The District Attorney's office was a circus of secretaries and young lawyers, all frantically trying to fight the cause of justice while trying to make a name for themselves for a jump to politics. It had the feel of a newspaper trying to make a deadline but the deadline never came. The place was always filled with ringing phones, hustling couriers exchanging files, consulting attorneys making plans, waiting witnesses mentally rehearsing what to say in their upcoming depositions. I could have sent my file over by messenger, but for obvious reasons, I felt a little more comfortable keeping it in my own little hands.
"Can I help, Lieutenant MacKenzie," asked one of the few faces there I recognized, a legal assistant who once worked as a meter maid out of our precinct.
"Yes. I'm suppose to deliver a file to Assistant DA Williams."
"Yes, Lieutenant. Third office on the left. Yes, that way. Say hi to the guys down at the 23rd for me."
"Will do. Third office on the left."
It has always been this way, police officers and attorneys are not all that comfy with each other. You'd think fighting crime would make them blood brothers, but they just tend to be different breeds. We go through life assuming guilt; they go through life trying to prove it.
"Hey, Ian." That voice brought instant relief to my anxiety.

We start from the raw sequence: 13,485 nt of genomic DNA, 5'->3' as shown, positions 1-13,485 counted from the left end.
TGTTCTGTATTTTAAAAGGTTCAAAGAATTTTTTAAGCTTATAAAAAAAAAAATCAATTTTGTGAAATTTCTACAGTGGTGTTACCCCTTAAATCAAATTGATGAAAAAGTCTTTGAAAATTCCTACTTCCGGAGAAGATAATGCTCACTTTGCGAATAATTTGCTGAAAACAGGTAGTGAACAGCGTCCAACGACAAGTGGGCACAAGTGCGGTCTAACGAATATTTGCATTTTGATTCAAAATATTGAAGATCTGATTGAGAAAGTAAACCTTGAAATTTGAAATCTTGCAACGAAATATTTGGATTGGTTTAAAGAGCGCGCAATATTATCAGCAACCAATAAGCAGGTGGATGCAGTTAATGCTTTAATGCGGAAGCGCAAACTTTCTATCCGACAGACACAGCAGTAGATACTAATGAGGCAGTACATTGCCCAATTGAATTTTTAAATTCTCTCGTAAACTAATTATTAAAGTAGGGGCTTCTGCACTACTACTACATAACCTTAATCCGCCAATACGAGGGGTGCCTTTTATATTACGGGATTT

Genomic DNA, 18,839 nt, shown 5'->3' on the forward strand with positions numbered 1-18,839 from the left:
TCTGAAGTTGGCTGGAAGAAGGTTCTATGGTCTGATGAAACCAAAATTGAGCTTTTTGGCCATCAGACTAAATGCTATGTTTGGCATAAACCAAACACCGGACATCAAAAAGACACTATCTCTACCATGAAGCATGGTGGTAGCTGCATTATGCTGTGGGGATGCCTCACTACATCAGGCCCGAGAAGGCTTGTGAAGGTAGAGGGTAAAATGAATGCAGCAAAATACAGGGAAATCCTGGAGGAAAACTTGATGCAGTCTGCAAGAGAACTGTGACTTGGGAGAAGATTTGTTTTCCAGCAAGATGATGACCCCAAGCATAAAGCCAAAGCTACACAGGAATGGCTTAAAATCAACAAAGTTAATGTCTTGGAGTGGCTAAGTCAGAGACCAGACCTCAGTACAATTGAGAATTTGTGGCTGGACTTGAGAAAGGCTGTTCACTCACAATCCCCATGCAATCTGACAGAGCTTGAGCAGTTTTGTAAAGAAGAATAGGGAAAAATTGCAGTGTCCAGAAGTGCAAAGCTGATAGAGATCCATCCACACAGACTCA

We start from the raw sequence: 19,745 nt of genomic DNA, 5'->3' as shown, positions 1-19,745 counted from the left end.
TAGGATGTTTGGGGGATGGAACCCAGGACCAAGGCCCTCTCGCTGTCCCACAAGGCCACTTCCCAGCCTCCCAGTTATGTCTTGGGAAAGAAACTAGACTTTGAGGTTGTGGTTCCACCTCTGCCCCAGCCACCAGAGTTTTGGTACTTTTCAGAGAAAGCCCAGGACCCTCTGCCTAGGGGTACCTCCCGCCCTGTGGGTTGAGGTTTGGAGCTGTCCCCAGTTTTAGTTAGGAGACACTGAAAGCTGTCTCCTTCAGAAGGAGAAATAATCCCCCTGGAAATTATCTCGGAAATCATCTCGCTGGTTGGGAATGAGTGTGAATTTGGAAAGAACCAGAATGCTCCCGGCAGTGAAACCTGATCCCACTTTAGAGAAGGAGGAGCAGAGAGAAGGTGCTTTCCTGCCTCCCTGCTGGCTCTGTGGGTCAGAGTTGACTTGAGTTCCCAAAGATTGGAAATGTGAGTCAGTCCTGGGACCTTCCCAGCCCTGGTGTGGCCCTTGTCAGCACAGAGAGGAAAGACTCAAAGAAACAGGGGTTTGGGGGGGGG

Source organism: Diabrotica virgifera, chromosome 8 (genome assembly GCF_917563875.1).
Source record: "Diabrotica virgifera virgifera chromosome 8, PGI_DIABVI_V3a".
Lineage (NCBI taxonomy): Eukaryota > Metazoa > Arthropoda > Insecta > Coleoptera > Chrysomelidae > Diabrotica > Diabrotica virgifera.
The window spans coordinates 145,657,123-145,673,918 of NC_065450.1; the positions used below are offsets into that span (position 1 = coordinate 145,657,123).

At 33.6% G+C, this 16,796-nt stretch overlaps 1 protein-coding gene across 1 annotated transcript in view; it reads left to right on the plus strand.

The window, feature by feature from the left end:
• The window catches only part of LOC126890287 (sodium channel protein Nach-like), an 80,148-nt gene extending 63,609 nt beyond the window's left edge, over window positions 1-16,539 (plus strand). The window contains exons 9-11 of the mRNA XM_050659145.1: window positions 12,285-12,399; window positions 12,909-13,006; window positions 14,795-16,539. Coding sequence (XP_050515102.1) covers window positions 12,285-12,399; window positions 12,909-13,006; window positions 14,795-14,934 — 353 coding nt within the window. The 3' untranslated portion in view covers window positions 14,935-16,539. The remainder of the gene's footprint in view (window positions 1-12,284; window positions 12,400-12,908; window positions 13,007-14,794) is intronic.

"Tony." Calabrese had grabbed me by the elbow and was pulling me into what appeared to be the break room for the office.
"Hey, MacKenzie, what rings down here? Do we have you making a deposition or are we coaching you up for a trial so you don't blow another open and shut case for us?"
"No, Tony. Just delivering a file."
Calabrese was shaking his head, "Look we pay young lads good money to run those things back and forth." Then he must have caught sight of something on my face, for he then added, "What's up, Ian?"
I showed him the jacket for the case file. That started him down the right track. "Does this have anything to do what Scarborough wants to talk to me about this afternoon?"
"Maybe, Tony. But I know it also involves Captain Galloway."
"Man. Galloway and O'Hara. Do you think Scarborough's got the stuff?"
"Tony, I know he has the stuff, in writing, and I am guessing there is plenty more to come."
"Mac, you let me get together with Scarborough today and I'll call you tonight. And you just read water for awhile. Don't kick anything over before I can see what we've got. D*mn, O'Hara AND Galloway! I love you guys."
"We'll see, Tony. You best not leave us out there swinging on this one."
"Ian, trust me, buddy. It's my rear too."
Two secretaries gabbing away burst into the room, taking over the place. Tony took off one way and I, the other. And my gut was grinding, big time.